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Council of Deans/Council of Undergraduate Deans
Records, 1896 - 1975

UPA 11

1 Cubic ft.
Prepared by Theresa R. Snyder

Access to collections is granted in accordance with the Protocols for the University Archives and Records Center.


Board of Deans materials found in Archives in 1979 (79:41) and transferred by Marion Malakoff, 1987 (87:25). Committee of Deans and Directors and Committee of Undergraduate Deans transferred by R. Jean Brownlee, 1980 (80:17).



The Board of Deans was established in 1894 and consisted of the Provost, Vice-Provost, and the Deans of several Faculties. The board was called to attend to administrative business affecting the whole University, and in particular, the interests of the Faculties. Initially the board was concerned with athletic eligibility; student fees and use of Houston Hall; codes of conduct and disciplinary procedures in dormitories; oversight of student organizations; financial arrangements for interdisciplinary programs of study; minimal attendance requirements; authority of the Deans over the officials of the Athletic Department; and circumstances under which tuition fees might be returned or credited to future semesters. By 1898 the board was concerned with broader issues such as residence in dormitories and the extension of the University’s influence.

In the 1920s, under Provost Josiah Penniman, the Board enlarged to include the Provost, two Vice-Provosts, twelve Deans, the Adviser of Women, and the Directors of the Physical Education Department, the Library, the Military Department, and the School of Hygiene. Undergraduate students and university life, (rather than academic, budget, development, or physical plant planning), dominated the work of the Board during this time. It was not until the 1950s, with Penn’s long-range planning effort as outlined in “The Educational Survey,” did the Deans play a more proactive role in this type of planning. By 1960 the Board expanded to thirty-one members and was known as the Committee of Deans and Directors. The Committee focused on issues relevant to academic affairs and university life, but also considered planning and budgetary issues servings in an advisory capacity to the Provost and President.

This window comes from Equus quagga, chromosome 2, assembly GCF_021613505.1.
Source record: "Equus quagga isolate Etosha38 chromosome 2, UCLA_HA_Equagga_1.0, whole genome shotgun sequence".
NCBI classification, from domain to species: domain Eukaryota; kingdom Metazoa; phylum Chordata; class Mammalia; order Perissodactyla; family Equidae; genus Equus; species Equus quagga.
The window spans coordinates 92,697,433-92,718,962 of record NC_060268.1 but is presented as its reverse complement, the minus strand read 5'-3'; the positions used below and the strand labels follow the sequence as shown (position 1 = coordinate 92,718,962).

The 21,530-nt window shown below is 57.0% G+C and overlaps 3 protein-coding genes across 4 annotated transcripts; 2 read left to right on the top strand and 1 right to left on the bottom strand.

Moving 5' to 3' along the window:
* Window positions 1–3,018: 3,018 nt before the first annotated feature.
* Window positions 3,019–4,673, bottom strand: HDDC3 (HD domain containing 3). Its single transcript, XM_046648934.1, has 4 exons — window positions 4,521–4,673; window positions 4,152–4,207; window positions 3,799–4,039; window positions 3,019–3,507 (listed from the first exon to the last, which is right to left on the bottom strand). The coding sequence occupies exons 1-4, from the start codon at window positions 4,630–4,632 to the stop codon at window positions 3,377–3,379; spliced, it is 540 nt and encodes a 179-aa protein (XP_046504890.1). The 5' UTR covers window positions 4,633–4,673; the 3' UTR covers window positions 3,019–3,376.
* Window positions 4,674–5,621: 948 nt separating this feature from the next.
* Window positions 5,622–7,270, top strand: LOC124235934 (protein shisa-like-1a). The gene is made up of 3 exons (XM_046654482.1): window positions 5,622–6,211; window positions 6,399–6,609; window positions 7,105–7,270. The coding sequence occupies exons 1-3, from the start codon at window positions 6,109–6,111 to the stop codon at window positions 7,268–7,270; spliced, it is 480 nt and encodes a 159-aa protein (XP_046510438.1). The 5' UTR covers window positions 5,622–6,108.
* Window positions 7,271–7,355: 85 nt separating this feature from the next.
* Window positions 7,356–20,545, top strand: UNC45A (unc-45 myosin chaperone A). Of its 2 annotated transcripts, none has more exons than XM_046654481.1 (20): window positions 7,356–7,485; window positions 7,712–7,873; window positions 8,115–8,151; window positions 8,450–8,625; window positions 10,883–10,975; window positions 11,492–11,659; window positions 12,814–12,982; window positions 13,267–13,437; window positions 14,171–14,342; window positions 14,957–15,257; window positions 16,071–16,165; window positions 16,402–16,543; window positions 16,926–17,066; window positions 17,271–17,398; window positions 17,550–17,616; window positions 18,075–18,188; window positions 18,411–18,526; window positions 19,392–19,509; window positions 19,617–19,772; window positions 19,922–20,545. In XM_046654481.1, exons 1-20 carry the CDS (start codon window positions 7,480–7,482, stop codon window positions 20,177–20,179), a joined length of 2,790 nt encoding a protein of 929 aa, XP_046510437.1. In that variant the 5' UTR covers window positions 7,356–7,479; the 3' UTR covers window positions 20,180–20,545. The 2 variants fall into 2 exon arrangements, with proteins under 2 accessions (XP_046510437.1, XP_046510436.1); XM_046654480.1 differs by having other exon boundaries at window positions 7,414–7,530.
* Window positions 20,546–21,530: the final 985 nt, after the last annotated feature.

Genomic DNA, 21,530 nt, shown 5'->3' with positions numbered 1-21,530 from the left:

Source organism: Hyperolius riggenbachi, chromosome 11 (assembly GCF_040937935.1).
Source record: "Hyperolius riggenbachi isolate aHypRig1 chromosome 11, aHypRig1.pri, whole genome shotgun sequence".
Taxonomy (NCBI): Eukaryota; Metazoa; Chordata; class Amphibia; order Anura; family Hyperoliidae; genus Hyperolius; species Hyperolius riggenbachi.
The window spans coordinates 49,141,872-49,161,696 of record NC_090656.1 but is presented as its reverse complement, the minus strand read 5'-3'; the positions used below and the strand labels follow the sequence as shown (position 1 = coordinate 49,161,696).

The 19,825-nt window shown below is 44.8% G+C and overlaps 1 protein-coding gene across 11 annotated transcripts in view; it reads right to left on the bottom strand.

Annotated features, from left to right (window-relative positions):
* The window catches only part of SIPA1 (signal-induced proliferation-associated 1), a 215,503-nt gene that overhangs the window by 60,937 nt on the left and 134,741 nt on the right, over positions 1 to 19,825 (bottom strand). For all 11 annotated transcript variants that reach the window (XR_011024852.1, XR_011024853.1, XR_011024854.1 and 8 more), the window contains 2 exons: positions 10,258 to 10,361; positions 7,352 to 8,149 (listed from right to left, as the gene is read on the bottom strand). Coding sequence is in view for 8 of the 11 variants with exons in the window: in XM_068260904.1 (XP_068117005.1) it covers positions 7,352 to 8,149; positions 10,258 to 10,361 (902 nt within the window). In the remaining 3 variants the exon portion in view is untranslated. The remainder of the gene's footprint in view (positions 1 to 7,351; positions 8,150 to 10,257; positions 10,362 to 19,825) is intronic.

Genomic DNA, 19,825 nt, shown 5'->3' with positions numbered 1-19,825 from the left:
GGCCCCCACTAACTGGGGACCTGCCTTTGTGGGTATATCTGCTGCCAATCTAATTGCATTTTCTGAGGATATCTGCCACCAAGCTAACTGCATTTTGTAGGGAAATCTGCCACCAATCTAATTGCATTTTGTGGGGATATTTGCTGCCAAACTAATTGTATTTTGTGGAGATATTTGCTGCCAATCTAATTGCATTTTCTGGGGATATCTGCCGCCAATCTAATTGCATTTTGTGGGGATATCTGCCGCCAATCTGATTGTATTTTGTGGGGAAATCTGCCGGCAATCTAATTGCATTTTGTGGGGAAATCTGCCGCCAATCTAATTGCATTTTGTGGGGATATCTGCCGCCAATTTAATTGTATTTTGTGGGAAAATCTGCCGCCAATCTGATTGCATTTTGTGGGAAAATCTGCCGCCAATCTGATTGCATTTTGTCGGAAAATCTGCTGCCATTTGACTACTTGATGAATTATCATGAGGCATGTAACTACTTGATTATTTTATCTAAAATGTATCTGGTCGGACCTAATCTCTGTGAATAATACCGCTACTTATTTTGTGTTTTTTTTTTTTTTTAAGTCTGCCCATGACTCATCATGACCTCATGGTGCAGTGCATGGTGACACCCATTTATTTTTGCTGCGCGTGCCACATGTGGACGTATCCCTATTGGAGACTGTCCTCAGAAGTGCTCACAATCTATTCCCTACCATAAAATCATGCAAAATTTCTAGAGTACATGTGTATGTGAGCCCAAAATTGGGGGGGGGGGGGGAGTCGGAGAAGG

As a result of larger administrative problems, the Committee of Deans and Undergraduate Directors formed a smaller sub-committee known as the Council of Undergraduate Deans in 1963. Originally comprised of six members (the Assistant Vice-President for Undergraduate Affairs in the School of Engineering, the Deans of the College, the College of Liberal Arts, the School of Allied Medical Professions, the School of Nursing, and the Wharton School), by 1972 the Committee also included the Dean of Students, the Director of the College of General Studies, and the Vice-Provost for Undergraduate Studies. The committee further expanded in 1975 to include the Dean of Admissions, the Director of Residential Programs, and the University Registrar. At this time the Committee played an instrumental role in the creation of the position of Vice Provost for Undergraduate Studies and University Life.

The Council of Undergraduate Deans and the Committee of Deans and Undergraduate Directors covered a range of University interests from academic and university life issues to long-range planning. With the Hackney administration, in 1981, the Council was trimmed down; attendance was limited to the Provost, Associate Provosts, and the Deans and the topics were restricted to subjects within their immediate spheres of responsibilities.



The records, 1896-1975, of the Council of Deans and the Council of Undergraduate Deans include a digest of actions, 1896-1902, and minutes and supporting papers from 1914 to 1975 and represent the full range of responsibilities for these two University agencies throughout that period.

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